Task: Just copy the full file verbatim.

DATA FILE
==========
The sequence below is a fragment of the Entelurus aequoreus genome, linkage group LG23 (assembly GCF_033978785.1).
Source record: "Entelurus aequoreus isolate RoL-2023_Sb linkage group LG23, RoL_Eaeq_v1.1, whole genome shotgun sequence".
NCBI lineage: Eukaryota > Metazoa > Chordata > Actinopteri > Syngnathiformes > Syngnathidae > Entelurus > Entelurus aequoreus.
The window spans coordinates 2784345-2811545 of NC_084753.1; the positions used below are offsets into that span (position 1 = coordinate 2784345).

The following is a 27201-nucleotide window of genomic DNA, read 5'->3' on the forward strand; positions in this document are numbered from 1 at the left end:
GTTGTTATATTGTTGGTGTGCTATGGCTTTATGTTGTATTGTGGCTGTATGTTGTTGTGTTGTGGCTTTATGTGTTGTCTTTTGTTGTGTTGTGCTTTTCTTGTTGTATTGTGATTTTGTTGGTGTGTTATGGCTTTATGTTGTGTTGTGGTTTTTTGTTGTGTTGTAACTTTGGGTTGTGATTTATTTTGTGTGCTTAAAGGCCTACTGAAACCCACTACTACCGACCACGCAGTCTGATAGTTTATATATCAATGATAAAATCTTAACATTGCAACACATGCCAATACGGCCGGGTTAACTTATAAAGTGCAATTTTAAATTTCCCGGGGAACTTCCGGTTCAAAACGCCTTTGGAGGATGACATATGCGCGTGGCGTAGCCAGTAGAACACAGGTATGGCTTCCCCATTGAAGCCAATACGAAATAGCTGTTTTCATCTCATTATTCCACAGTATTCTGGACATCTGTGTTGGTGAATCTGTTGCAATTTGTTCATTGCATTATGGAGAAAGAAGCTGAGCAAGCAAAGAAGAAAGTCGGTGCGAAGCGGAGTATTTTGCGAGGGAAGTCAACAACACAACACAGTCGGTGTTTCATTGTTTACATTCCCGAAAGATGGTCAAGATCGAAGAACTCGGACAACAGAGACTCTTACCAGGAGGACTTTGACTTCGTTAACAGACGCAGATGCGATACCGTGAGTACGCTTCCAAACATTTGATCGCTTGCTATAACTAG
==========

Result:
The sequence below is a fragment of the Entelurus aequoreus genome, linkage group LG23 (assembly GCF_033978785.1).
Source record: "Entelurus aequoreus isolate RoL-2023_Sb linkage group LG23, RoL_Eaeq_v1.1, whole genome shotgun sequence".
NCBI lineage: Eukaryota > Metazoa > Chordata > Actinopteri > Syngnathiformes > Syngnathidae > Entelurus > Entelurus aequoreus.
The window spans coordinates 2784345-2811545 of NC_084753.1; the positions used below are offsets into that span (position 1 = coordinate 2784345).

The following is a 27201-nucleotide window of genomic DNA, read 5'->3' on the forward strand; positions in this document are numbered from 1 at the left end:
GTTGTTATATTGTTGGTGTGCTATGGCTTTATGTTGTATTGTGGCTGTATGTTGTTGTGTTGTGGCTTTATGTGTTGTCTTTTGTTGTGTTGTGCTTTTCTTGTTGTATTGTGATTTTGTTGGTGTGTTATGGCTTTATGTTGTGTTGTGGTTTTTTGTTGTGTTGTAACTTTGGGTTGTGATTTATTTTGTGTGCTTAAAGGCCTACTGAAACCCACTACTACCGACCACGCAGTCTGATAGTTTATATATCAATGATAAAATCTTAACATTGCAACACATGCCAATACGGCCGGGTTAACTTATAAAGTGCAATTTTAAATTTCCCGGGGAACTTCCGGTTCAAAACGCCTTTGGAGGATGACATATGCGCGTGGCGTAGCCAGTAGAACACAGGTATGGCTTCCCCATTGAAGCCAATACGAAATAGCTGTTTTCATCTCATTATTCCACAGTATTCTGGACATCTGTGTTGGTGAATCTGTTGCAATTTGTTCATTGCATTATGGAGAAAGAAGCTGAGCAAGCAAAGAAGAAAGTCGGTGCGAAGCGGAGTATTTTGCGAGGGAAGTCAACAACACAACACAGTCGGTGTTTCATTGTTTACATTCCCGAAAGATGGTCAAGATCGAAGAACTCGGACAACAGAGACTCTTACCAGGAGGACTTTGACTTCGTTAACAGACGCAGATGCGATACCGTGAGTACGCTTCCAAACATTTGATCGCTTGCTATAACTAG